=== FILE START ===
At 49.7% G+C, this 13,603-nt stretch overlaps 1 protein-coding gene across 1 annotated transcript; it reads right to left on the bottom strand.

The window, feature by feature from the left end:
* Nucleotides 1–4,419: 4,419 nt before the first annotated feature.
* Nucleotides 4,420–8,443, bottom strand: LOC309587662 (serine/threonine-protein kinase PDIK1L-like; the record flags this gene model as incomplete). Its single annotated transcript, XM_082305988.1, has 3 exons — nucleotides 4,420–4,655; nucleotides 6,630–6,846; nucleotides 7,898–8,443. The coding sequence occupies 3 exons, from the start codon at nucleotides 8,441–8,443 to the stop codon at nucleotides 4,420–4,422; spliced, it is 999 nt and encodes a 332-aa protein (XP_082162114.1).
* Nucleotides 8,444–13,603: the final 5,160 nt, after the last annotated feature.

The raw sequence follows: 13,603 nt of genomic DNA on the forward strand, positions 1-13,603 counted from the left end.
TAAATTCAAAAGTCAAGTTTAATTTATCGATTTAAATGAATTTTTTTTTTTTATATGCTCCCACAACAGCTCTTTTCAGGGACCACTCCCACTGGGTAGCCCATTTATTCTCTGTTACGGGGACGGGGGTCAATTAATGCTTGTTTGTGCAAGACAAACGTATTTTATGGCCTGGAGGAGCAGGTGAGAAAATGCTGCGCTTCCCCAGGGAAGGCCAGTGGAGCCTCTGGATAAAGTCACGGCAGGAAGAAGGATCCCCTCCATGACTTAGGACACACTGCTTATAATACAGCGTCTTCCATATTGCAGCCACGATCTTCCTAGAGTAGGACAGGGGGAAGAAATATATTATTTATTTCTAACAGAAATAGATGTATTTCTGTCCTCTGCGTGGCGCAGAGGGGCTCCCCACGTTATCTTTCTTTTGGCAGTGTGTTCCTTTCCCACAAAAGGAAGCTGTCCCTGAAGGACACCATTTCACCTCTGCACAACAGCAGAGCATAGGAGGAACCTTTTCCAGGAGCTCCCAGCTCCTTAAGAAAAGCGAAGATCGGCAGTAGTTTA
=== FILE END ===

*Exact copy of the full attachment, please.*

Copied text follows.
At 49.7% G+C, this 13,603-nt stretch overlaps 1 protein-coding gene across 1 annotated transcript; it reads right to left on the bottom strand.

The window, feature by feature from the left end:
* Nucleotides 1–4,419: 4,419 nt before the first annotated feature.
* Nucleotides 4,420–8,443, bottom strand: LOC309587662 (serine/threonine-protein kinase PDIK1L-like; the record flags this gene model as incomplete). Its single annotated transcript, XM_082305988.1, has 3 exons — nucleotides 4,420–4,655; nucleotides 6,630–6,846; nucleotides 7,898–8,443. The coding sequence occupies 3 exons, from the start codon at nucleotides 8,441–8,443 to the stop codon at nucleotides 4,420–4,422; spliced, it is 999 nt and encodes a 332-aa protein (XP_082162114.1).
* Nucleotides 8,444–13,603: the final 5,160 nt, after the last annotated feature.

The raw sequence follows: 13,603 nt of genomic DNA on the forward strand, positions 1-13,603 counted from the left end.
TAAATTCAAAAGTCAAGTTTAATTTATCGATTTAAATGAATTTTTTTTTTTTATATGCTCCCACAACAGCTCTTTTCAGGGACCACTCCCACTGGGTAGCCCATTTATTCTCTGTTACGGGGACGGGGGTCAATTAATGCTTGTTTGTGCAAGACAAACGTATTTTATGGCCTGGAGGAGCAGGTGAGAAAATGCTGCGCTTCCCCAGGGAAGGCCAGTGGAGCCTCTGGATAAAGTCACGGCAGGAAGAAGGATCCCCTCCATGACTTAGGACACACTGCTTATAATACAGCGTCTTCCATATTGCAGCCACGATCTTCCTAGAGTAGGACAGGGGGAAGAAATATATTATTTATTTCTAACAGAAATAGATGTATTTCTGTCCTCTGCGTGGCGCAGAGGGGCTCCCCACGTTATCTTTCTTTTGGCAGTGTGTTCCTTTCCCACAAAAGGAAGCTGTCCCTGAAGGACACCATTTCACCTCTGCACAACAGCAGAGCATAGGAGGAACCTTTTCCAGGAGCTCCCAGCTCCTTAAGAAAAGCGAAGATCGGCAGTAGTTTA